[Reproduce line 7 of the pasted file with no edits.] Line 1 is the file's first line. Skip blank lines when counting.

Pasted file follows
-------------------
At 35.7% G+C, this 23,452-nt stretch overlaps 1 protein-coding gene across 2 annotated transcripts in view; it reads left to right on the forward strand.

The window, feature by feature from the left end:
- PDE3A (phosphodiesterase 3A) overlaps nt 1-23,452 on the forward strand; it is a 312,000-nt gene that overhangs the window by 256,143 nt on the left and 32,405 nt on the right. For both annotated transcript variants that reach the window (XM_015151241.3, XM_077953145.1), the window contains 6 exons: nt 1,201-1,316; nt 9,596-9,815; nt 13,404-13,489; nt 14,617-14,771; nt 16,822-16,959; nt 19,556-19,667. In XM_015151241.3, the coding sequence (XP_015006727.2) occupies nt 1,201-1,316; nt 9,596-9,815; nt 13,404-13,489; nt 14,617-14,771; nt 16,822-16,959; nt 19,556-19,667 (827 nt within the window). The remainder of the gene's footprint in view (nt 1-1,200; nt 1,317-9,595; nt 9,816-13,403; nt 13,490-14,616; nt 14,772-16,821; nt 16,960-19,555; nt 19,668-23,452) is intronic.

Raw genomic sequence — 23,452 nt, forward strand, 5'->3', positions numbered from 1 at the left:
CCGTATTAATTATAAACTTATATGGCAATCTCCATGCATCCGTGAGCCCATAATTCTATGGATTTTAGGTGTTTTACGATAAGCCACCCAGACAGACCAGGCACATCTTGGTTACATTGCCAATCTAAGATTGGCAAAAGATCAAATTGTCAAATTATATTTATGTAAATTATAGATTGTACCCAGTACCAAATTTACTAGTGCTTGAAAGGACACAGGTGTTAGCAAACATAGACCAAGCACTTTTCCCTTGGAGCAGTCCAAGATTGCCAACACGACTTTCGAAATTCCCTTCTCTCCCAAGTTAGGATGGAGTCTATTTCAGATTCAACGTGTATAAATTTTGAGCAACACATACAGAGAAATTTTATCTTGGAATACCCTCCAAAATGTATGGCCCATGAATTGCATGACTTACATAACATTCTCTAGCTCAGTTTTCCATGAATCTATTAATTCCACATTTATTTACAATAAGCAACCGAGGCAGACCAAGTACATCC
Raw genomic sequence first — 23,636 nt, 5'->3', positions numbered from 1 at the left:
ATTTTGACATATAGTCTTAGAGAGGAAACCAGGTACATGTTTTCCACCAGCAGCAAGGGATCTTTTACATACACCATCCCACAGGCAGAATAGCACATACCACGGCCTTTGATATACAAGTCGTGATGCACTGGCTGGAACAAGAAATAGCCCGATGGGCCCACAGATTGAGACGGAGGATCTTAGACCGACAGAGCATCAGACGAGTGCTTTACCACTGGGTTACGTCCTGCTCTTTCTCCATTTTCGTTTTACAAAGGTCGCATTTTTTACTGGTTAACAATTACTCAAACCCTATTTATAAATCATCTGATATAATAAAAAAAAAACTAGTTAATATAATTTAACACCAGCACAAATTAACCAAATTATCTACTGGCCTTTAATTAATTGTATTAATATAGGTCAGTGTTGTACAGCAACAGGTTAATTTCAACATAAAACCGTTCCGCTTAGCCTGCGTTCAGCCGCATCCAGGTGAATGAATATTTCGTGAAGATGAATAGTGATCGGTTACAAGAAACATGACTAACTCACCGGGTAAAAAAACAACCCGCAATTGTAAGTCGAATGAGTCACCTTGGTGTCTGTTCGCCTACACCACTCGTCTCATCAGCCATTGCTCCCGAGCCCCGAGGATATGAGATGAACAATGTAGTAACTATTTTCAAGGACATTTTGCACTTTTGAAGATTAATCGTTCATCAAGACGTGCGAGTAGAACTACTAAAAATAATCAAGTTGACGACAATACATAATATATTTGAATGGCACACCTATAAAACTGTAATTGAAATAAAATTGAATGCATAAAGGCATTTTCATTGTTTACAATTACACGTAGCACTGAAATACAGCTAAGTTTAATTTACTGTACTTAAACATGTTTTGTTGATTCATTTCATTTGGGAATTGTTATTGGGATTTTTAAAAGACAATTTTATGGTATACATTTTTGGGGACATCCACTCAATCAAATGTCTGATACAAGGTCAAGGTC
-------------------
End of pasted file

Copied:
ATTTTGACATATAGTCTTAGAGAGGAAACCAGGTACATGTTTTCCACCAGCAGCAAGGGATCTTTTACATACACCATCCCACAGGCAGAATAGCACATACCACGGCCTTTGATATACAAGTCGTGATGCACTGGCTGGAACAAGAAATAGCCCGATGGGCCCACAGATTGAGACGGAGGATCTTAGACCGACAGAGCATCAGACGAGTGCTTTACCACTGGGTTACGTCCTGCTCTTTCTCCATTTTCGTTTTACAAAGGTCGCATTTTTTACTGGTTAACAATTACTCAAACCCTATTTATAAATCATCTGATATAATAAAAAAAAAACTAGTTAATATAATTTAACACCAGCACAAATTAACCAAATTATCTACTGGCCTTTAATTAATTGTATTAATATAGGTCAGTGTTGTACAGCAACAGGTTAATTTCAACATAAAACCGTTCCGCTTAGCCTGCGTTCAGCCGCATCCAGGTGAATGAATATTTCGTGAAGATGAATAGTGATCGGTTACAAGAAACATGACTAACTCACCGGGTAAAAAAACAACCCGCAATTGTAAGTCGAATGAGTCACCTTGGTGTCTGTTCGCCTACACCACTCGTCTCATCAGCCATTGCTCCCGAGCCCCGAGGATATGAGATGAACAATGTAGTAACTATTTTCAAGGACATTTTGCACTTTTGAAGATTAATCGTTCATCAAGACGTGCGAGTAGAACTACTAAAAATAATCAAGTTGACGACAATACATAATATATTTGAATGGCACACCTATAAAACTGTAATTGAAATAAAATTGAATGCATAAAGGCATTTTCATTGTTTACAATTACACGTAGCACTGAAATACAGCTAAGTTTAATTTACTGTACTTAAACATGTTTTGTTGATTCATTTCATTTGGGAATTGTTATTGGGATTTTTAAAAGACAATTTTATGGTATACATTTTTGGGGACATCCACTCAATCAAATGTCTGATACAAGGTCAAGGTC